"Darum wird alles gemeinsam geschrieben."

Translation:That is why everything is written together.

January 11, 2014

9 Comments


https://www.duolingo.com/Oinophilos

The translation with "together" is unnatural. It should be "jointly."

January 31, 2014

https://www.duolingo.com/artischocke

It certainly does add an unnecessary ambiguity as now "together" can refer to the outcome of the writing, as in "the words are written together", whereas here, like you, I think the meaning is that the process of writing is carried out jointly/together.

September 4, 2018

https://www.duolingo.com/Agonisti

Does "darum" always mean "for that reason/because of that/etc."?

September 27, 2018

https://www.duolingo.com/Oinophilos

Not always. It can have as many meanings as um has. This sentence could mean “Everything about this subject is written jointly.”

September 27, 2018

https://www.duolingo.com/Agonisti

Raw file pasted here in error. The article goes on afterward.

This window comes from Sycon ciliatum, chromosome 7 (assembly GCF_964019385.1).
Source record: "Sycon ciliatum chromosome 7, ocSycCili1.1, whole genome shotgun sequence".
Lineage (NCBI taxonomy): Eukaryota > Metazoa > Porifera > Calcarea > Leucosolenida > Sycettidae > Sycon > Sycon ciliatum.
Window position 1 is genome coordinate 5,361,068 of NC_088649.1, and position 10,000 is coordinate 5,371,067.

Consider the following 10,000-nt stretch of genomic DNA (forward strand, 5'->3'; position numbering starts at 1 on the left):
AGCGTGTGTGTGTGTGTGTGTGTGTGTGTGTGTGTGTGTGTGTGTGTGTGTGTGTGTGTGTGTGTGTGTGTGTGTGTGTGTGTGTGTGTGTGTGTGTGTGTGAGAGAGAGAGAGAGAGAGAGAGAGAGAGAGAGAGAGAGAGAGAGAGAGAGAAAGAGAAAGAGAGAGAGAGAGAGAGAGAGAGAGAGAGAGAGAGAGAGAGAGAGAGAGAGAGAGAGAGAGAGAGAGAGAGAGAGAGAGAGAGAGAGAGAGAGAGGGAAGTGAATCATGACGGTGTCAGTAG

How do you efficiently tell when it is used in a certain way?

Eg. when is it "for that reason, when "about that" (surely not this=here=hier?), when something else (what else?)?

October 1, 2018

https://www.duolingo.com/TylerReg

I am very confused, why is "wird" there if it means "is"?

January 11, 2014

https://www.duolingo.com/Oinophilos

To make the passive in German you use WERDEN where English would use BE. It's as simple as that. So "is" in English becomes "wird" in German with a past participle. It gets more amusing. The past participle of WERDEN is GEWORDEN and is conjugated in perfect with forms of SEIN, but in passive constructions it becomes WORDEN. So "It has been written" comes out "Es ist geschrieben worden."

February 13, 2014

https://www.duolingo.com/LindaB_Duolingo

Hilfe? What does this mean?

February 18, 2017

https://www.duolingo.com/Chaterlaine

Most of the time I hear "wilt" rather than "wird." Is anyone else having this problem or is it just my getting old?

July 2, 2017
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